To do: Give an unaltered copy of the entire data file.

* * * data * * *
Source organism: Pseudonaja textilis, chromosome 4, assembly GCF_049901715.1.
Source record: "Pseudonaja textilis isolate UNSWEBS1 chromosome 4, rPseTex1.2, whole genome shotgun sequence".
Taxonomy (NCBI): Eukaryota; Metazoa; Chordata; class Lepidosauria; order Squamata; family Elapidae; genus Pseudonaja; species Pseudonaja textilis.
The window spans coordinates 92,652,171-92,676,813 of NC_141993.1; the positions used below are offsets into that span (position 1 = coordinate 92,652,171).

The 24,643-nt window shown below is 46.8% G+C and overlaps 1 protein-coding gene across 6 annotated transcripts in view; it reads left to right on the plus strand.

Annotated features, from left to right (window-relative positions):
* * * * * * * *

Source organism: Pseudonaja textilis, chromosome 4, assembly GCF_049901715.1.
Source record: "Pseudonaja textilis isolate UNSWEBS1 chromosome 4, rPseTex1.2, whole genome shotgun sequence".
Taxonomy (NCBI): Eukaryota; Metazoa; Chordata; class Lepidosauria; order Squamata; family Elapidae; genus Pseudonaja; species Pseudonaja textilis.
The window spans coordinates 92,652,171-92,676,813 of NC_141993.1; the positions used below are offsets into that span (position 1 = coordinate 92,652,171).

The 24,643-nt window shown below is 46.8% G+C and overlaps 1 protein-coding gene across 6 annotated transcripts in view; it reads left to right on the plus strand.

Annotated features, from left to right (window-relative positions):